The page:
orth Korea's recent sinking of a South Korean warship was "an inexcusable act of aggression," says Fred Kaplan in Slate, but it didn't come out of nowhere. The two Koreas have been playing "cat-and-mouse games" at sea for years, with North Korean patrol boats periodically crossing the maritime border and receiving warnings from South Korean vessels. Sometimes the confrontations end there; sometimes they escalate, as they did in June 1999 and in November of last year. Both earlier confrontations ended in humiliating defeat for the North. North Korean leader Kim Jong Il probably felt he needed to make a show of strength — to South Korea, and to his own military commanders — but the March submarine attack, which killed 46 South Korean sailors, pushed the violence to scary new heights, and fueled speculation that Kim has finally, truly, lost his mind. But perhaps that's what Kim intended. Here, an excerpt:
"Kim Jong Il, like his father before him, is a master at parlaying his weakness into strength. He has no economic resources, no allies (except China), and probably a teetering power base at home. But he does have enough nuclear fuel to build a few A-bombs (whether he's built any, beyond the two exploded in tests, is unknown), and he has thousands of artillery rockets that are a few minutes' flying time from Seoul (as well as some ballistic missiles that could hit Tokyo).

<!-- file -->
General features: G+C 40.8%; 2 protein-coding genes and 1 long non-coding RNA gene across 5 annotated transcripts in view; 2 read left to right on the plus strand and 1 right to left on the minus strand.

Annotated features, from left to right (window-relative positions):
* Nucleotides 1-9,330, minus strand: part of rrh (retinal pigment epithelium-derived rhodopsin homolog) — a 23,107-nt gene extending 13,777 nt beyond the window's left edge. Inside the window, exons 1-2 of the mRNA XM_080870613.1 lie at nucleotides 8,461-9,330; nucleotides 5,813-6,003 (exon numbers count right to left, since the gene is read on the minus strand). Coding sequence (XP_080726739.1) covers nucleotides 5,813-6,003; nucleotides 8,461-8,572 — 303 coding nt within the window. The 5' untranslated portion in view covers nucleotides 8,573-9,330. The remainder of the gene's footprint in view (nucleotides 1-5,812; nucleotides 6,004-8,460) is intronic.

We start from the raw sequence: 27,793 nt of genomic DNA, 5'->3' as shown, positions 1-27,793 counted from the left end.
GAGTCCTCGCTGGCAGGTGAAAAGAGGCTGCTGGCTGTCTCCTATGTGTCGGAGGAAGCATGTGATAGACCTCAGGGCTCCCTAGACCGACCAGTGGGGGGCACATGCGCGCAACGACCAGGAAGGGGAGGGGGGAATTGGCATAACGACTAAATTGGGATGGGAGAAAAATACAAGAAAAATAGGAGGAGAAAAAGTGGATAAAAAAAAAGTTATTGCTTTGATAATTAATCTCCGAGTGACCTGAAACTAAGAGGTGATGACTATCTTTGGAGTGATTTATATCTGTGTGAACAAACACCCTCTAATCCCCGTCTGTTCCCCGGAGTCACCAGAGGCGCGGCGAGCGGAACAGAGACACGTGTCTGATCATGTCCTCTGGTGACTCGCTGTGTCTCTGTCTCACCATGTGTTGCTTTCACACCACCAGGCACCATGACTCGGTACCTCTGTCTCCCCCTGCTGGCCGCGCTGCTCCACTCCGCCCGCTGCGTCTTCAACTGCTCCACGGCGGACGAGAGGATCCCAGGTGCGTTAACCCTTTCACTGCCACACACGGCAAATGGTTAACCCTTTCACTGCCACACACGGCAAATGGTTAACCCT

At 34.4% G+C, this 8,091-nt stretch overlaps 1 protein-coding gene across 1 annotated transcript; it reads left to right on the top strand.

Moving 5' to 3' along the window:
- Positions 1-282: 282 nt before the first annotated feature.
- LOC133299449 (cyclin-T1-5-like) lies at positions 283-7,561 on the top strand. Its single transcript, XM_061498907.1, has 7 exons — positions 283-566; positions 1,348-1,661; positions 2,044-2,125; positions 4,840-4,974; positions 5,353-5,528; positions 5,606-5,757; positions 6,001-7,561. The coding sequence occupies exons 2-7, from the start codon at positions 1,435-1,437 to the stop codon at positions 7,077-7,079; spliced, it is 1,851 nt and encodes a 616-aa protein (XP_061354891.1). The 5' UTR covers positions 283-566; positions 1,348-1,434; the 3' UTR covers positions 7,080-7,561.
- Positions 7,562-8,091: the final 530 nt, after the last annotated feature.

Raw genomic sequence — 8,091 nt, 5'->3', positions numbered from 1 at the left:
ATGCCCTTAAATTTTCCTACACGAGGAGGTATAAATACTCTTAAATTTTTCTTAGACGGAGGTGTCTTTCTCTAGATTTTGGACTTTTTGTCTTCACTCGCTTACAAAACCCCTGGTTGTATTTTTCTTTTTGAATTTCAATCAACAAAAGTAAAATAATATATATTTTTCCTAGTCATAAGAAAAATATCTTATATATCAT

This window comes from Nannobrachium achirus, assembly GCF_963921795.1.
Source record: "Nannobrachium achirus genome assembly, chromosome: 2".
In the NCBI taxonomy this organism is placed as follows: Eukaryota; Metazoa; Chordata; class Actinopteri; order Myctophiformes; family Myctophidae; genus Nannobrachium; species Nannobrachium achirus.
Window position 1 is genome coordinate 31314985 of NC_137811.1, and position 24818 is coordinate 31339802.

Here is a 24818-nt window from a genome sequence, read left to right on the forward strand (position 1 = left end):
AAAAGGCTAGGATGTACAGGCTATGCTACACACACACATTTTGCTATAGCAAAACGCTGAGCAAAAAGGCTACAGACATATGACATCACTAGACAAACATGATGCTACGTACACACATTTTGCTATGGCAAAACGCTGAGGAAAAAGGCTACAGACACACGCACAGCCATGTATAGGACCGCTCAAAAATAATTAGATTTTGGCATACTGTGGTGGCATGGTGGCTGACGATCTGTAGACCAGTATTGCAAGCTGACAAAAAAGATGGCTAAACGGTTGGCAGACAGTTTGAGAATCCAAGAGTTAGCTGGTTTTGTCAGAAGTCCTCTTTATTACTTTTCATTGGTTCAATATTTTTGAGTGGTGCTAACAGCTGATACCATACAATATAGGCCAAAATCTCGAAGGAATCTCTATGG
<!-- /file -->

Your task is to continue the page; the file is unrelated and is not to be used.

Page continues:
As a kicker, he's cultivated an image of being — and may in fact be — crazy; certainly, he's eccentric and almost certainly desperate. He's kept friends and foes off-guard for years by making them think — perhaps correctly — that, under pressure, he's liable to do anything.
He's like the daredevil in a game of highway chicken who visibly throws his steering wheel out the window, forcing the saner players to accommodate and veer off the road."
Read the full article in Slate.
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